Back from the Warfare 2017 show, held at the Rivermead sports centre in Caversham near Reading.
I like Warfare. It's a two-day show, and has got plenty of traders, a bring and buy, a fair number of demo games to wonder at, and vast numbers of competition games to raise a quizzical eyebrow at!
I went both days: Saturday in the afternoon and first thing Sunday morning. I'm told Saturday morning was absolutely jam-packed, with the traders doing roaring business, and a three stack high bring-and-buy being emptied almost as soon as the items could be out out., but when I was there on the Saturday, it was just right: enough people for a good buzz, but not enough to have to fight your way through the hazards of backpack hell and wargamer fug. First thing Sunday morning was quite empty, but the halls were filling nicely as I left just after eleven.
The demo game that really caught my eye was a huge 28mm ACW game from Earlswood Wargames Club covering one bit of Gettysburg (Lee's right hook):
There were several other big battles elsewhere in the hall, including a nice ECW game, a couple of big Ancients games, and even Team Yankee played, as far as I could see, in 15mm on Saturday and microarmour on Sunday.
I didn't spend too much money: and that mainly on undercoat and a few bits of scenery. Unusually for me, however, I did buy something from the bring and buy: five 15mm late war Panzer IVs which I got for only £26. They're only averagely painted, and a bit over-washed, but five camo-ed tanks for about what you'd pay in the raw is well worth it...especially as they will serve as a second platoon on the rare occasions that I need more than five Panzer IVs.
All in all, a couple of good visits to a great show.
Bit of a choice this morning between writing my shopping list for Warfare or updating the painting challenge...but duty won out, so here we go:
In no particular order, today's update includes:
Sapperwith some more lovely 28mm figures: this time ECW cavalry
New entrant David Scott lands with a bang as he submits a whole company of 15mm British airborne troops together with a load of other Late War Brits as well. If his experience with painting British Paras was the same as mine, he can now be found in the corner of the room mumbling "Dennison smocks, Dennison smocks"!
There's some more Soviets from Andy Duffelland some much earlier Frenchies as well
Mr Helliwellalso mixes his periods: some WW2 Germans and a few WoR command figures
Mervyn sends in the Maiden Guard for his ancient Indians, with the young ladies in question finished just in time to hit the tabletop tonight
A huge offering from Lloyd Bowlerthis week: the Hat finishes some more small ships, and then going mad on his Latins with three 28mm Roman units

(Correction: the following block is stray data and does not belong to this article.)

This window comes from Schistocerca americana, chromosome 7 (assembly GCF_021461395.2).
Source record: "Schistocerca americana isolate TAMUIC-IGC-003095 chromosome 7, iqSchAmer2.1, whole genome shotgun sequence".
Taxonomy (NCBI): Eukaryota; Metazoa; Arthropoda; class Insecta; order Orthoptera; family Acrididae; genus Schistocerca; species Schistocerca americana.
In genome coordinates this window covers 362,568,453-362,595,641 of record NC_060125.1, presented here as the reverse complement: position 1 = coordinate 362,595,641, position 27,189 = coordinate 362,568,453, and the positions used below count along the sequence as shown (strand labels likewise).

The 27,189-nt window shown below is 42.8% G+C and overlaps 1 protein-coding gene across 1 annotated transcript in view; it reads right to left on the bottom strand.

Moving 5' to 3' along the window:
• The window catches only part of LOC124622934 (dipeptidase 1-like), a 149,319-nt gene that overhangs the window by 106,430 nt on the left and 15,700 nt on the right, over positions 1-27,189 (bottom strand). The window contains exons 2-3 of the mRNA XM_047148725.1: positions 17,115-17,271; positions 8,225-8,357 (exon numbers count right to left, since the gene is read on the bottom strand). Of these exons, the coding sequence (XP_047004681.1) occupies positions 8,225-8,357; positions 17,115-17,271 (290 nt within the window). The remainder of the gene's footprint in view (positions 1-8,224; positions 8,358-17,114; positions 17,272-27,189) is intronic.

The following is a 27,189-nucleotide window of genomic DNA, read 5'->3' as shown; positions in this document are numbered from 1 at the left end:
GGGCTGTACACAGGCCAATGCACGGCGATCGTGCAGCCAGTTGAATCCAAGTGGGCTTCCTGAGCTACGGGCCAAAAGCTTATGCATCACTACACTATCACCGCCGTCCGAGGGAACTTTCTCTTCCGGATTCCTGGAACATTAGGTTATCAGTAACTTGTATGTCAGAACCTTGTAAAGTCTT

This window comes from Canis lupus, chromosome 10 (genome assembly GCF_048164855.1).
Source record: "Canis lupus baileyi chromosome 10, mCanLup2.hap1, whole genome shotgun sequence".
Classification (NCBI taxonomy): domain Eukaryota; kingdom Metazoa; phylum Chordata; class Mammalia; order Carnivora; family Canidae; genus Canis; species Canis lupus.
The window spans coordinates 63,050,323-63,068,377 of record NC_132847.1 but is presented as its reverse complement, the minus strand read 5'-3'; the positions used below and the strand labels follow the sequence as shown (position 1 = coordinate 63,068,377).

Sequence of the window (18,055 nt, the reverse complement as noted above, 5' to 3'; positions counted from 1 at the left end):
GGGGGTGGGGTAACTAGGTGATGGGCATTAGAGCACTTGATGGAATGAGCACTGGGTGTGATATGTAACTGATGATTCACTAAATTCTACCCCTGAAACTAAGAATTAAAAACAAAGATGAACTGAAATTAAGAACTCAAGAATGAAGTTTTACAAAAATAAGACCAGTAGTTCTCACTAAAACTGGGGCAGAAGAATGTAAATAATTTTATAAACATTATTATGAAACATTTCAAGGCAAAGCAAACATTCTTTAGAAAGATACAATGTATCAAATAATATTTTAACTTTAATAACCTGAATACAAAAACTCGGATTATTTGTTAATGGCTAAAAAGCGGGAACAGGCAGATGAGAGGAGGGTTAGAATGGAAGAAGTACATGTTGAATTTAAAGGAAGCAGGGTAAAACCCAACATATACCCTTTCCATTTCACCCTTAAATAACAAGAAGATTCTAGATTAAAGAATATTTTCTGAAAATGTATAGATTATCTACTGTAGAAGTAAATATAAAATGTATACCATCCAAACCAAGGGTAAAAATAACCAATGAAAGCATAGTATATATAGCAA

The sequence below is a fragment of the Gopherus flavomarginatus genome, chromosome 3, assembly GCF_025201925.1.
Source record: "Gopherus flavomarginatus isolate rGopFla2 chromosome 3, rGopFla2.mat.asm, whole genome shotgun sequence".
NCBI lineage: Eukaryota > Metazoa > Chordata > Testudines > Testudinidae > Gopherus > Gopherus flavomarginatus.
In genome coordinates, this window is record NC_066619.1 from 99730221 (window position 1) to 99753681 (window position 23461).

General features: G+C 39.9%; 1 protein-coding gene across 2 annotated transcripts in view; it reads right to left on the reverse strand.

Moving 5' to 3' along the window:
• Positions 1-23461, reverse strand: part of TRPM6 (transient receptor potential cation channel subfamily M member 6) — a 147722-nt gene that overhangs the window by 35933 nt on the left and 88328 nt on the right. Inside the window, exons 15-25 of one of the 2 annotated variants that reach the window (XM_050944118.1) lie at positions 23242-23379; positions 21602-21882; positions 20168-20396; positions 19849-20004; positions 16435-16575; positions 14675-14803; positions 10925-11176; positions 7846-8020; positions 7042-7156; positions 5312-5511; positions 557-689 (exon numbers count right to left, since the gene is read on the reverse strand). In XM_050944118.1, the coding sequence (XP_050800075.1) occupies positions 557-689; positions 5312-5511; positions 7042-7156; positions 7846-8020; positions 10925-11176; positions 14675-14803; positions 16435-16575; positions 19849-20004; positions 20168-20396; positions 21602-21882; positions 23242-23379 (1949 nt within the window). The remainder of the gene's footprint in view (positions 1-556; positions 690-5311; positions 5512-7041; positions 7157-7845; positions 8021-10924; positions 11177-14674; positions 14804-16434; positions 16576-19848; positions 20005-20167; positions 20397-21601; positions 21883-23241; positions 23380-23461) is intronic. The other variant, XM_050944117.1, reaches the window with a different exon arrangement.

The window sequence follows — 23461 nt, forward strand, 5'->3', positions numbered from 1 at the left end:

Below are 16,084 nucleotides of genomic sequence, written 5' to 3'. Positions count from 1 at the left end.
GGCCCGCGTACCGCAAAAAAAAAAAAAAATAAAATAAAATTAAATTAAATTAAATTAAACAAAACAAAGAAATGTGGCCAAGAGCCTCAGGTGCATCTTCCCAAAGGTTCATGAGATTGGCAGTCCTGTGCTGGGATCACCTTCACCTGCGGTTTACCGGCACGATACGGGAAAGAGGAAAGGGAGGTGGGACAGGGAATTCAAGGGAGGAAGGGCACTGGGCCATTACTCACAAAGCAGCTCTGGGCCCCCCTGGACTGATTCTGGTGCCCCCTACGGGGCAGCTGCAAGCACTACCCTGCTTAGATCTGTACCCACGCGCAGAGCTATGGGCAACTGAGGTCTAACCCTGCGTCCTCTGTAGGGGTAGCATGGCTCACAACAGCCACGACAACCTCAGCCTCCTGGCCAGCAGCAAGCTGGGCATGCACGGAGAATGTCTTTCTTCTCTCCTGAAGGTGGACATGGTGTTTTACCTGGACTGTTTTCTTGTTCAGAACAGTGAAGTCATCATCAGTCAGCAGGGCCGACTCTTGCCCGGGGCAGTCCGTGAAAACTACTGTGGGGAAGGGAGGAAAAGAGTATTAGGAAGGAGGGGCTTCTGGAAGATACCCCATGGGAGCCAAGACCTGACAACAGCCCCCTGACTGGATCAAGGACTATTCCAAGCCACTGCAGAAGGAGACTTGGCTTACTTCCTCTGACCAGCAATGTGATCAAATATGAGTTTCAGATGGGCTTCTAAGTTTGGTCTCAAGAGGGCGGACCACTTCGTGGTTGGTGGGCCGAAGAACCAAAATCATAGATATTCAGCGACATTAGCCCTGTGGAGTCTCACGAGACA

Fellow Lardy James Tree has been converting the scenarios in the Chain of Command Operation Martlet pint-sized campaign pack to I Ain't Been Shot, Mum, and posting the results on the IABSM Facebook page.
Here's the report from the second scenario in the pack: troops from the British 49th Infantry Division push on against some rather battered opponents from the German 12th SS Panzer Grenadiers.
See how they get on by clicking on the picture, below.
Best of all, James makes it easy for you to play the scenario yourself. Please do...and send your own AARs in to firstname.lastname@example.org.
I'm still waiting for my twenty-two Polish 7TP tanks to arrive, so still picking at bits of the lead mountain to pass the time.
Today's offering is a couple of units that have been waiting for paint for some time. First up is the last of the Thrainites (space dwarves) from Khurasan: a squad of light mortar teams. Nice models that paint up well, but they are a slightly different size to the rest of the Thrainite figures. Not enough to stand out too much, but enough that I noticed!
Next up are more space dwarves, but this time from Rebel Miniatures. These are the two packs they have in their Sons of Thunder range: a basic infantry platoon, and then a smaller pack with some command figures and heavier weapons.
I mixed the two packs together and achieved three eight-dwarf squads, each with two Light Support Weapons, and a couple of Big Men. I even have five left over to man some kind of support weapon.
Now these figures are properly, dwarvishly small. Whereas Khurasan's Thrainites are easily approaching the normal height for a 15mm figure (and their command figure is more like 20mm), the Rebel Sons of Thunder are each only about a centimetre tall, if that. Seeing them in their sabot bases as in the photo, above, reminded me of playing with 10mm figures...but maybe that's exactly what space dwarves should look like. The clue is in the name!
Anyway, nice looking figures, just a shame the range isn't bigger.
Whilst I'm waiting for my company of 7TP tanks to arrive (well, I've actually ordered twenty-two of the things so that I can field a full jw company and a mixed jw/dw company!) I've been pottering around working on those odds and sods that always inhabit the outskirts of the painting table/lead mountain.
These are large construction walkers that come in three varieties: A, B and C:
A: a general purpose mecha with hands
B: a loader much like the exo-skeleton worn by Ripley to fight the alient queen at the end of Aliens
C: a site clearance version with chainsaw, flamer, and gripping hands options
The pictures on the GZG site (and the models I'd seen on their stand at shows) looked great, so all I had to do now was to build them.